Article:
“We were playing very sloppy and we didn’t come out as fired up as we should have been. We came out very slow,” Croyer said.

The Owls simply couldn’t get out of the way of themselves in the first half and at times during the second half. For the game, they committed five turnovers, three in the first half.  They had a couple of bad center snaps over the head of quarterback Chris Croyer’s head led to a safety and slowed down another drive. There were some dropped  passes by Owls receivers and a blocked field goal.

“We didn’t get a rhythm going for a lot of reasons, most of which are three turnovers (in the first half),” Addazio said. “It’s hard you turn the ball over, you’re off the field. .. You don’t get a rhythm that way. Then you’re just calling plays, you’ve established nothing.”

Temple committed five penalties for 60 yards in the first half.

Maryland’s defense held the Temple running game to just 52 yards. Matt Brown gained just 31 yards on 10 carries after gaining 146 in last week’s win over Villanova.  Inexplicably, Temple passed the ball just three times in the first half. But found some rhythm in the second half, Croyer completed 7-of-18 passes for 178 yards and two touchdowns.

After the first quarter ended with the game tied  at 3-3,  Maryland seized control of the game in the second quarter and took a 10-3 lead on a 22-yard touchdown pass from freshman quarterback Perry Hills to senior tight end Matt Furstenburg.

Later in the second period,  Maryland upped the margin 17-3 on a 32-yard touchdown pass from Hills to Marcus Leak.  The four-play, 62-yard drive was helped by a 15-yard penalty personal foul penalty by Temple.

On the Owls next possession, Sean Boyle’s center snap in the shotgun sailed over Croyer’s head and the Owls quarterback recovered the ball in his own endzone for a safety.

Seven plays after getting the ball on a free kick, the Terps got an 11-yard touchdown run by Hills to give the Terrapins a seemingly insurmountable lead at the half. The last scoring drive of the half was aided by a roughing the passer penalty by the Owls.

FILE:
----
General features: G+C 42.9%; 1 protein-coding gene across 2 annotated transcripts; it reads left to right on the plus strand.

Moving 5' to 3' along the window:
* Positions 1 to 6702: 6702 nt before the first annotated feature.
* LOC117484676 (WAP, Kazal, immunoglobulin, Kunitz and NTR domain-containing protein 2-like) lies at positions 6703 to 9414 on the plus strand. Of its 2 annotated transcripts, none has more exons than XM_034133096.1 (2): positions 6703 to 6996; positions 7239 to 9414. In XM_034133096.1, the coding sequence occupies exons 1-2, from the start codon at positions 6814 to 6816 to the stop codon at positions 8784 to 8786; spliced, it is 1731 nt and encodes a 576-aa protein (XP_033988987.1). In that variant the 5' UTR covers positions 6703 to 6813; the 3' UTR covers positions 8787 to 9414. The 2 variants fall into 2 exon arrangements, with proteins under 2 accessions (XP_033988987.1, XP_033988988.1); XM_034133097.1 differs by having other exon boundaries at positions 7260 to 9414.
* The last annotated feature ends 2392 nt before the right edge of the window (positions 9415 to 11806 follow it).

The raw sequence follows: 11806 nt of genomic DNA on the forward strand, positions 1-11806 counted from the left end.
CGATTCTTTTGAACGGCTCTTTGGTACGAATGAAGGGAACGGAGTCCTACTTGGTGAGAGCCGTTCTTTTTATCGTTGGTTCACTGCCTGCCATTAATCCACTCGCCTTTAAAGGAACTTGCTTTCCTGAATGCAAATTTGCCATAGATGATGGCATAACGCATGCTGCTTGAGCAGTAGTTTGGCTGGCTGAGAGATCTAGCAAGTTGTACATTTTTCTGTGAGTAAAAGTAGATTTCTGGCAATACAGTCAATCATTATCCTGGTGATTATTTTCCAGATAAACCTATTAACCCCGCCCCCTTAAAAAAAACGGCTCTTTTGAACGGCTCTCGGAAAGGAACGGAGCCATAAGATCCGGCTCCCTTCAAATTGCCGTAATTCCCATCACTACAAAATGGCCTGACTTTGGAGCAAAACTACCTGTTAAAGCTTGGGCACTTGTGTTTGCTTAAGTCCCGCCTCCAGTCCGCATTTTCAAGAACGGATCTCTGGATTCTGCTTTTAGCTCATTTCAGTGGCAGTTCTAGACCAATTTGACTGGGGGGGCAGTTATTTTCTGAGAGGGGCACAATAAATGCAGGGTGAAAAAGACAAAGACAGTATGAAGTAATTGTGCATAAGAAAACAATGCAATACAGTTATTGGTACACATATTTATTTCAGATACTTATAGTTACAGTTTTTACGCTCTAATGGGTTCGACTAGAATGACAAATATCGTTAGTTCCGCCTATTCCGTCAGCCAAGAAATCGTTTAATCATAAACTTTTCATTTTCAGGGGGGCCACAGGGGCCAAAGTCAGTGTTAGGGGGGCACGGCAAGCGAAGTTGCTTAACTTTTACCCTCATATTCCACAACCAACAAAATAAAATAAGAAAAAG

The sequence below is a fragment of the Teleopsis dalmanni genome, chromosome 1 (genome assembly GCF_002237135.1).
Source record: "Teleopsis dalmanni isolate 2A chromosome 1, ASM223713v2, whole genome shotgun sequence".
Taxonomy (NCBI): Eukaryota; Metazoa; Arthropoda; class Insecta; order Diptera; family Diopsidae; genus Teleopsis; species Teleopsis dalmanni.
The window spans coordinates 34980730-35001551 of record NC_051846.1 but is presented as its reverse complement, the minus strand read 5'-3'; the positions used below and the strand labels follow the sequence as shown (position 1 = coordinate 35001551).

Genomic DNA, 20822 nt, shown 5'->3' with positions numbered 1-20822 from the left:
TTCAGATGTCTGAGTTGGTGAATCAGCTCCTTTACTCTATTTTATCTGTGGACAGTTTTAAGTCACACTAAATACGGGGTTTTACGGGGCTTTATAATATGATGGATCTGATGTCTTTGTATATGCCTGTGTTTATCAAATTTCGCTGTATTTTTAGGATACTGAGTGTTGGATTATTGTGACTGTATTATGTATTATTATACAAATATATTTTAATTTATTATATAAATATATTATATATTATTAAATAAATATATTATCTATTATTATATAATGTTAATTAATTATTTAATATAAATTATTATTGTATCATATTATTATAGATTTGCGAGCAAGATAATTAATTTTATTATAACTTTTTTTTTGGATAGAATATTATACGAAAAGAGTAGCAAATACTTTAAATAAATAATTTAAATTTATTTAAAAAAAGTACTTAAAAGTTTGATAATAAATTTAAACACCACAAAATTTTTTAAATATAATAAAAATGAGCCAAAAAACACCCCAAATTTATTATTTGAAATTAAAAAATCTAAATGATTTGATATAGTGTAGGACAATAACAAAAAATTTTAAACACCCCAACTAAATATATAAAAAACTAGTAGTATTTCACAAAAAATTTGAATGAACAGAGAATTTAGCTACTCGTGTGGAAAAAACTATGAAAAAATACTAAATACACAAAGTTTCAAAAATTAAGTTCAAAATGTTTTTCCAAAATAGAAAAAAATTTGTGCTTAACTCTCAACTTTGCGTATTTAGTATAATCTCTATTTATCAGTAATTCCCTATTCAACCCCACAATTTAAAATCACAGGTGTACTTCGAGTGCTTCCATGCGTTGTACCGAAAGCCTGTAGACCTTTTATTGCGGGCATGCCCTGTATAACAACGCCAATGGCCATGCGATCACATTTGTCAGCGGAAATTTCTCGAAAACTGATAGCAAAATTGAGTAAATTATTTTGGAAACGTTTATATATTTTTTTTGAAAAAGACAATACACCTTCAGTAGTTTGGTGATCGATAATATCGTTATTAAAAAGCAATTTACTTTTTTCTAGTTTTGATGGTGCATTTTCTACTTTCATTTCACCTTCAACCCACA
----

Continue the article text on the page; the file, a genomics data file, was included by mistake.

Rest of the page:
“I don’t what it was on defense, a couple of dumb penalties, personal fouls and missed opportunities today,” said Temple linebacker Nate Smith.

In the second half, things seemed to be going Temple’s way when the Owls recovered a fumble on Maryland’s first play of the second half.  It took just four plays and 35 yards for Kenny Harper’s one yard run to cut the lead to 26-10.

But the Terps refused to fold and marched 67 yards in 12 plays for a 26-yard field goal that gave Maryland a 29-10 lead. The big play on that drive came on a third and 17 play from the Maryland 18 when Hills hit Marcus Leak for a pass that was good for a 39-yard gain.

On its next possession, Temple got a 62-yard touchdown pass from Croyer to C.J. Hammond to cut the lead 29-17.  When the Owls got the ball back they moved from their 40 to the Temple 23, but another bad snap by Boyle pushed the ball back to the 47. They managed to move back to field goal range and settle for a field goal.

The Owls had another opportunity for points after recovering a Maryland fumble at the Terps 12.  But Temple wound up with nothing after Maryland’s A.J  Francis blocked would what have been a chip shot field goal by Brian McManus.

Temple got the ball back one play late when Maryland’s Wes Brown fumbled at the Terps 49. Three plays later, Croyer hit Jalen Fitzpatrick for a 35-yard touchdown pass and that’s as close as Temple would come.

Maryland marched 75 yards in 11 plays to the seven-yard touchdown by running Justus Pickett that sealed the game for the Terrapins.